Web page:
21st June 2024

Investing for capital growth is just gambling, but investing for income is future-proofing

In chapter 5 of my book, I discuss tenants. I cover all the basics you need to be able to deal with tenants. More people than ever before are expecting to rent, and that means that it’s very easy to find tenants and not have voids. In relation to my buy/refurbish/refinance strategy, I show that there is a difference between investing for capital growth and investing for cash flow. I believe investing for capital growth is just gambling, because you don’t know when or even if that growth will happen. When you invest for cash flow you get an immediate gain and when the capital growth occurs you can leverage that as well. I also talk about the all important issue of getting tenants out. It’s not that hard when you know how to set things up in the first place. Things can be easier when you use agents but,  it’s up to you to check that they are good professional agents who are members of a trade association that guarantees their standards, and you should check that they have client accounts to protect the deposits. Lastly, I encourage my readers to get a strategy together for void periods so that they don’t last too long.
My top tips
1.     Yield (the formula for a rough calculation of gross yield) is rent multiplied by 12, divided by purchase price, multiplied by 100. You should be looking for a result of 8.5% or higher to be certain that you will make money each month.
2.     Make sure you know all costs of running your investments so that you know if you are making a profit.
3.     Investing for capital growth is just gambling but investing for income is future-proofing.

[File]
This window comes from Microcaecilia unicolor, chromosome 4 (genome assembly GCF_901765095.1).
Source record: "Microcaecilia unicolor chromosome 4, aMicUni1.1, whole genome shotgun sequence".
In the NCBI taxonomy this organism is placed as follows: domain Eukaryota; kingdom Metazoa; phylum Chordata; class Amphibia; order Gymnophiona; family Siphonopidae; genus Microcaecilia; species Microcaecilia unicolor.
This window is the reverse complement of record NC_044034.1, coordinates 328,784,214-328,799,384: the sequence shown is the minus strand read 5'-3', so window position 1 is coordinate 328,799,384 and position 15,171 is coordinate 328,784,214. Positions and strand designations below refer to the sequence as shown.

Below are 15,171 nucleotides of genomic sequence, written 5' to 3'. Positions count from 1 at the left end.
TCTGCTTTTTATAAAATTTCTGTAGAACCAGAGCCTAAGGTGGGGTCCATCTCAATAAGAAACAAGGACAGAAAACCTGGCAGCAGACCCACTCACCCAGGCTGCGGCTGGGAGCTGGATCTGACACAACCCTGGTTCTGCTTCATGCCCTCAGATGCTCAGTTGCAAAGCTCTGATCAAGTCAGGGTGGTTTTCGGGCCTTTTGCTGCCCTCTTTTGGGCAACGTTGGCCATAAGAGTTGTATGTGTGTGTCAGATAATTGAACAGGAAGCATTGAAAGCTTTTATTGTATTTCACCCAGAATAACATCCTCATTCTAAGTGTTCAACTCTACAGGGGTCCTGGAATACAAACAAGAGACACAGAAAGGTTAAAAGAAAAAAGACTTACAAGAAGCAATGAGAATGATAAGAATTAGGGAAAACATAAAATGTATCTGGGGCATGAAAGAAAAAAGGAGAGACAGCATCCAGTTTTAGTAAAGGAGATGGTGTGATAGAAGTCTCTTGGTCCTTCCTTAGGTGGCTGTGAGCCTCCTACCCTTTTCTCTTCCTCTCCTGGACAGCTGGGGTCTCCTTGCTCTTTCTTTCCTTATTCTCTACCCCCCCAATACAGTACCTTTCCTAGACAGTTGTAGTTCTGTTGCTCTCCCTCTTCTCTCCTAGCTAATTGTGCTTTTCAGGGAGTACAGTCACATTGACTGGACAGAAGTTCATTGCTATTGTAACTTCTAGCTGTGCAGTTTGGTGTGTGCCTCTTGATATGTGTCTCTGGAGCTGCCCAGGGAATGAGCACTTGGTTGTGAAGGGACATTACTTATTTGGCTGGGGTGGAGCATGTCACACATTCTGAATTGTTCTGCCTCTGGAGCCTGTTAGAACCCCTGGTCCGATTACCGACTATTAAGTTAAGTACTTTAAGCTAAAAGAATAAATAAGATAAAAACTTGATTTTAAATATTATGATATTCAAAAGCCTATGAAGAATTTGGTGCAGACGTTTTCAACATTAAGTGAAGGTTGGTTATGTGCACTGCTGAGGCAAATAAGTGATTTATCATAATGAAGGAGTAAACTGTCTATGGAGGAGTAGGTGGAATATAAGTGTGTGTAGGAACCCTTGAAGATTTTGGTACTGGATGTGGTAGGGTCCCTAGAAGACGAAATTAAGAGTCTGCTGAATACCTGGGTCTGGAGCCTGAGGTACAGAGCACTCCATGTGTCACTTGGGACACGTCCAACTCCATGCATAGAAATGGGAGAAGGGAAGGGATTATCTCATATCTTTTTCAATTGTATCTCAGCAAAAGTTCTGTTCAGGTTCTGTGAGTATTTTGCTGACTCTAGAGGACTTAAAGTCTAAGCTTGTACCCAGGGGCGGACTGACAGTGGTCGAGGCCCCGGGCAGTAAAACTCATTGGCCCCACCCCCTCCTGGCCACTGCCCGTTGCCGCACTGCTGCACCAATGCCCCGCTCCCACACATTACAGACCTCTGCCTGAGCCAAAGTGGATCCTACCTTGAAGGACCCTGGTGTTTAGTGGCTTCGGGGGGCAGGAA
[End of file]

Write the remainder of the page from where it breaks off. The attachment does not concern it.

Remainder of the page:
4.     NEVER, EVER hand over your keys to potential tenants until you have: ·  A signed tenancy agreement ·  The deposit ·  The first month’s rent
5.     Warning! When advertising a vacancy you must: explain any charges or fees attached to applying for the tenancy and you must have an EPC (Energy Performance Certificate).
6.     The law also requires you to hold a gas safety certificate and it must be renewed every year.
7.     Choose tenants carefully; be confident that there are plenty out there. Best tenants are: blue collar workers, working families and young professionals.
8.     It’s easy to vet tenants; just get their address details for the past three years and hand over to a vetting agency and wait for the results. The best tenants to accept are the people who turn up on time, dress tidily and can prove regular work. It’s okay to ask to see recent bank accounts.
9.     Don’t accept cash for bypassing the application process and don’t allow tenants to move furniture or any other possessions in before the start date of the tenancy agreement.
10.  When your property falls empty have a strategy for turning it around quickly.

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